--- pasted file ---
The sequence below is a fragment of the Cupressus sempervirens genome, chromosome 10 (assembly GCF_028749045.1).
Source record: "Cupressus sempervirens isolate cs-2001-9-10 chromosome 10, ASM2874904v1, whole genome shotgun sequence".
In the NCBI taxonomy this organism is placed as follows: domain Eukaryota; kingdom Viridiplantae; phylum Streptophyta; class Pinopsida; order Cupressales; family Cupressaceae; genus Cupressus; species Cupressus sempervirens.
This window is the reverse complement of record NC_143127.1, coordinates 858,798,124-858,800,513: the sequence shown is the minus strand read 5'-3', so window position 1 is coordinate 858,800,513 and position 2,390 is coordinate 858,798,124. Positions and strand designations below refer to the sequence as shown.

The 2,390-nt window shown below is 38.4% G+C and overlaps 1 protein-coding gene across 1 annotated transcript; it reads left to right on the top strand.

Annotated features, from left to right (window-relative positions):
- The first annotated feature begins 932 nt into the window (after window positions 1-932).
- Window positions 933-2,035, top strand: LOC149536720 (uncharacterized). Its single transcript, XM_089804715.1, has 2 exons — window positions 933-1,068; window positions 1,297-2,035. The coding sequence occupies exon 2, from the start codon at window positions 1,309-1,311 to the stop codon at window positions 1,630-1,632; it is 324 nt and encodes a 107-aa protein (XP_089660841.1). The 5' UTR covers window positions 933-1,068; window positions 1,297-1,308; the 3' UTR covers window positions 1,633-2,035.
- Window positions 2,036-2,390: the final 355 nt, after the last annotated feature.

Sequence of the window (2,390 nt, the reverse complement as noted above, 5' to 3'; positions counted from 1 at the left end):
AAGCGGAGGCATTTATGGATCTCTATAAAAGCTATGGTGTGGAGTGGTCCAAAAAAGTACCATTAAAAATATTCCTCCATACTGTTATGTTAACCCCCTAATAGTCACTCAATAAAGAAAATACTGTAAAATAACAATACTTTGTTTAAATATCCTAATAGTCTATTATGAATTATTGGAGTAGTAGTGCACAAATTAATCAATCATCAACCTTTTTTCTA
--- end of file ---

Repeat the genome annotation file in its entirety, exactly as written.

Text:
The sequence below is a fragment of the Cupressus sempervirens genome, chromosome 10 (assembly GCF_028749045.1).
Source record: "Cupressus sempervirens isolate cs-2001-9-10 chromosome 10, ASM2874904v1, whole genome shotgun sequence".
In the NCBI taxonomy this organism is placed as follows: domain Eukaryota; kingdom Viridiplantae; phylum Streptophyta; class Pinopsida; order Cupressales; family Cupressaceae; genus Cupressus; species Cupressus sempervirens.
This window is the reverse complement of record NC_143127.1, coordinates 858,798,124-858,800,513: the sequence shown is the minus strand read 5'-3', so window position 1 is coordinate 858,800,513 and position 2,390 is coordinate 858,798,124. Positions and strand designations below refer to the sequence as shown.

The 2,390-nt window shown below is 38.4% G+C and overlaps 1 protein-coding gene across 1 annotated transcript; it reads left to right on the top strand.

Annotated features, from left to right (window-relative positions):
- The first annotated feature begins 932 nt into the window (after window positions 1-932).
- Window positions 933-2,035, top strand: LOC149536720 (uncharacterized). Its single transcript, XM_089804715.1, has 2 exons — window positions 933-1,068; window positions 1,297-2,035. The coding sequence occupies exon 2, from the start codon at window positions 1,309-1,311 to the stop codon at window positions 1,630-1,632; it is 324 nt and encodes a 107-aa protein (XP_089660841.1). The 5' UTR covers window positions 933-1,068; window positions 1,297-1,308; the 3' UTR covers window positions 1,633-2,035.
- Window positions 2,036-2,390: the final 355 nt, after the last annotated feature.

Sequence of the window (2,390 nt, the reverse complement as noted above, 5' to 3'; positions counted from 1 at the left end):
AAGCGGAGGCATTTATGGATCTCTATAAAAGCTATGGTGTGGAGTGGTCCAAAAAAGTACCATTAAAAATATTCCTCCATACTGTTATGTTAACCCCCTAATAGTCACTCAATAAAGAAAATACTGTAAAATAACAATACTTTGTTTAAATATCCTAATAGTCTATTATGAATTATTGGAGTAGTAGTGCACAAATTAATCAATCATCAACCTTTTTTCTA